I perform a public service by bringing art directly to those who don’t get to see it often live, and it only cost $2.25 or free at Penn Station! Also, the trains don’t define who I am as an artist and gives the flexibility to travel (which I do often for corporate and private clients and I choose my own times, material, attire, breaks etc.) I have been known to take years off of the trains if projects call for it. I have been involved with the MUNY program since 1985, and it is hard to say when I will stop doing it. As far as the second part of question, no, the acoustics in the train are not that good. That’s why I bring a hundred-thousand dollars worth of instruments and equipment and 650 watts of power with me, to make the acoustics sound beautiful.

TFM: Your trademark is a custom-made five string plexiglass electric violin/viola, but you’re also a respected composer and arranger. What do you consider career highlights and the lowest point along the way?

LL: My life as an artist/composer, has been filled with ebbs and flows, ups and downs, and all in between. I started composing in my early 20s, and always had an affinity to take music I have heard, and usually like very much, and make it my own with a jazz or rock version substituting the violin in the vocal parts. Playing electric violin gave me the opportunity to lead a band with an instrument that technically could handle it. Early electric violins (1970s) were not as advanced as the present day electric violins, my custom-made instrument has the latest cutting-edge digital electronics available (Barbera Electronics).

But, to put my life as a composer/violinist in a perspective of highs and lows … the low point was trying to be creative and perform for major sporting events at that time, was the loss of my mother and two brothers within a five-year period. It was the first time in my life that the act of performing and creating become something of a challenge. I did not start playing the blues, but I could not write and I was taking some dark solos. My band members complemented me on my chops during this time because I was playing from my heart. It was like dreaming sometimes at gigs during that time, I would do whole hour and a half sets with my eyes closed. My audience at the time seemed to like that look. It was kind of like I was there for the audience and at the same time a deep healing process was taking place on stage.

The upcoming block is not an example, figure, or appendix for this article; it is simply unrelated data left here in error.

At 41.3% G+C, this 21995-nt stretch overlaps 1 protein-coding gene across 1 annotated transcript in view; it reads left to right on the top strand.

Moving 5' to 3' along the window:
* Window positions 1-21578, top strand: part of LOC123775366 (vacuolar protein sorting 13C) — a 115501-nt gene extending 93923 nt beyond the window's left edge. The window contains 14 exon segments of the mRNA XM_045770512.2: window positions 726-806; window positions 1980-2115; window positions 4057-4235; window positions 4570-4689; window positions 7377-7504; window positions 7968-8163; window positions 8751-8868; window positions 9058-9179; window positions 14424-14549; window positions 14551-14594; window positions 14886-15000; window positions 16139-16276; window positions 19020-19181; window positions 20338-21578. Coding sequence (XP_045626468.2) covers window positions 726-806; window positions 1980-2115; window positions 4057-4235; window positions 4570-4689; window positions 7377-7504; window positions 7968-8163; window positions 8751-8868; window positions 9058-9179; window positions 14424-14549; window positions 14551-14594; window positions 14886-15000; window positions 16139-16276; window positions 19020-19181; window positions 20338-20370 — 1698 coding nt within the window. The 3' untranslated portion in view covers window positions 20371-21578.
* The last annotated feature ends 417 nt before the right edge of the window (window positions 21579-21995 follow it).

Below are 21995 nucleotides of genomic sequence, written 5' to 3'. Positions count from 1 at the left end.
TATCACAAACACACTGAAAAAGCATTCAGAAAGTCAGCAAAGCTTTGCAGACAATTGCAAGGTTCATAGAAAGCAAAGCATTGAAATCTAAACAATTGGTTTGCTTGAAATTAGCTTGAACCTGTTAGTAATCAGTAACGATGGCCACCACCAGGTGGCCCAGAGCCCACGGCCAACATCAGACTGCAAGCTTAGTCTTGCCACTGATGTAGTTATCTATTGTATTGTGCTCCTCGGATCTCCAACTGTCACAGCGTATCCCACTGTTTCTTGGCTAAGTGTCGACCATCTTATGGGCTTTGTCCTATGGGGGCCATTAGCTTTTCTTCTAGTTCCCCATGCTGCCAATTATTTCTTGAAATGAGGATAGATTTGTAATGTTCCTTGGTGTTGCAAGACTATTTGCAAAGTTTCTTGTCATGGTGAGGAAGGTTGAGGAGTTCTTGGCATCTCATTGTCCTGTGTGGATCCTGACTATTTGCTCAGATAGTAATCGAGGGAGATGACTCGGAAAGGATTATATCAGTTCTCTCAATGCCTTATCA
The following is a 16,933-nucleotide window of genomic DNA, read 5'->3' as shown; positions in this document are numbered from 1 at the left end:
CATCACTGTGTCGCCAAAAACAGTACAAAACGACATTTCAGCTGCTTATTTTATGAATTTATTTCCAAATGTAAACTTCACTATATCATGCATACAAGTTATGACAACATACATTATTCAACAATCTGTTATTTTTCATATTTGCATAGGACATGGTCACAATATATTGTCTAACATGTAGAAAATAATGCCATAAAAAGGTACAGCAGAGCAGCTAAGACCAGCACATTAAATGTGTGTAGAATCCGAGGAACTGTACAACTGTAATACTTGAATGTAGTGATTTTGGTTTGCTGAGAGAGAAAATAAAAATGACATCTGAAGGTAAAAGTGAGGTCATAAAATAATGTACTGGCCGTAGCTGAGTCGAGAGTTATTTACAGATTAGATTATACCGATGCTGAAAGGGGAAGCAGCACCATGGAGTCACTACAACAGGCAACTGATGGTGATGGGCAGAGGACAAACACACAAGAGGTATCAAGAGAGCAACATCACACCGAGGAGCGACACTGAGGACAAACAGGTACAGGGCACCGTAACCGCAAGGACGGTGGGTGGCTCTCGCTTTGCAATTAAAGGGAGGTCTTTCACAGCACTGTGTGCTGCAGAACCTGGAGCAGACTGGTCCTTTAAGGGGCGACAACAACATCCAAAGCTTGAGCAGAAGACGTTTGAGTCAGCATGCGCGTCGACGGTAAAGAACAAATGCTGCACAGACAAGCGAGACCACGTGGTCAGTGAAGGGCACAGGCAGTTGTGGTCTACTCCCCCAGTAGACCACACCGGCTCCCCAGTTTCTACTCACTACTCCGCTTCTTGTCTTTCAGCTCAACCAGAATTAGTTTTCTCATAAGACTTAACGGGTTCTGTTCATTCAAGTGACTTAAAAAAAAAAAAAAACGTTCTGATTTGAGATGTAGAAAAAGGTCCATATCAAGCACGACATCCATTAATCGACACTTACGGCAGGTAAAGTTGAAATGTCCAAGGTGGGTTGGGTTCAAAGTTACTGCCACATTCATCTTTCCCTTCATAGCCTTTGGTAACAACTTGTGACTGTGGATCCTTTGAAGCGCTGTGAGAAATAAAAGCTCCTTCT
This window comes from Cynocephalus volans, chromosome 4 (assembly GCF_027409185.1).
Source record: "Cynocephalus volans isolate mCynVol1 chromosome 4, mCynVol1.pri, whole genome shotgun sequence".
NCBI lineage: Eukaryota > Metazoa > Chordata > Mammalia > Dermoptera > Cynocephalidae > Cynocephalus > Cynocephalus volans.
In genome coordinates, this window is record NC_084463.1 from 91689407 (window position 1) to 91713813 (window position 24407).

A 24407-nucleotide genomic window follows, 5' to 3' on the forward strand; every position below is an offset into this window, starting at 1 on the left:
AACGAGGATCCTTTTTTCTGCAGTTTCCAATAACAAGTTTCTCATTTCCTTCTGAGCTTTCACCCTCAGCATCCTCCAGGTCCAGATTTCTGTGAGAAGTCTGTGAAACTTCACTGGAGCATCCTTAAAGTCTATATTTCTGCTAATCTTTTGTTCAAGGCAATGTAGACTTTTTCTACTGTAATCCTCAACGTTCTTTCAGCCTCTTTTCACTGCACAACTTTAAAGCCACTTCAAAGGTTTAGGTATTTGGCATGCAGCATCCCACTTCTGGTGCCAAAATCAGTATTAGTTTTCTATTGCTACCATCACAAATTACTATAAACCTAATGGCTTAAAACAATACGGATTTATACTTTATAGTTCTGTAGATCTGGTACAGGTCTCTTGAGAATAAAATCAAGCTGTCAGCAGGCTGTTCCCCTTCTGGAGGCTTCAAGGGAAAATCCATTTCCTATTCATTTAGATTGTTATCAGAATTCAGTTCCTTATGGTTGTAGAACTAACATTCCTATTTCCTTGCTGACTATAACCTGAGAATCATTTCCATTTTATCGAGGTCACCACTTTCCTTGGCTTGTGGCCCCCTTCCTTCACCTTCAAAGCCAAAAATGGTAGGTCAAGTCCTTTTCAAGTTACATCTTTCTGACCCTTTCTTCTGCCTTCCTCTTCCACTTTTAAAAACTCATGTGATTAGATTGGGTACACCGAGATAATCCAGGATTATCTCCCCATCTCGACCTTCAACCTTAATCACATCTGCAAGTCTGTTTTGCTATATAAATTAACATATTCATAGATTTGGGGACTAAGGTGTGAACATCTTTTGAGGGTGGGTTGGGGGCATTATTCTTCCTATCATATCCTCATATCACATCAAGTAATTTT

The high point was the birth of my first child, Bellamia, who is now 7 and her sister, Sierra, who is 4. My daughters turned my creative abilities on full straight. I can hear it in my playing in the last few years, the intensity of what my children have brought to my art. I have been writing like never before. I joke with my band that since my kids were born I play with dedication and desperation! The loss of my mom and brothers and the birth of kids represent the highs and the lows of this composer’s life, due to the fact that I live my craft every day. My art is not a 9 to 5 job I can walk away from at the end of the day. It’s a lifelong commitment for artists like me. Time paints a picture of an artist, and after 40 years, my painting is about half done.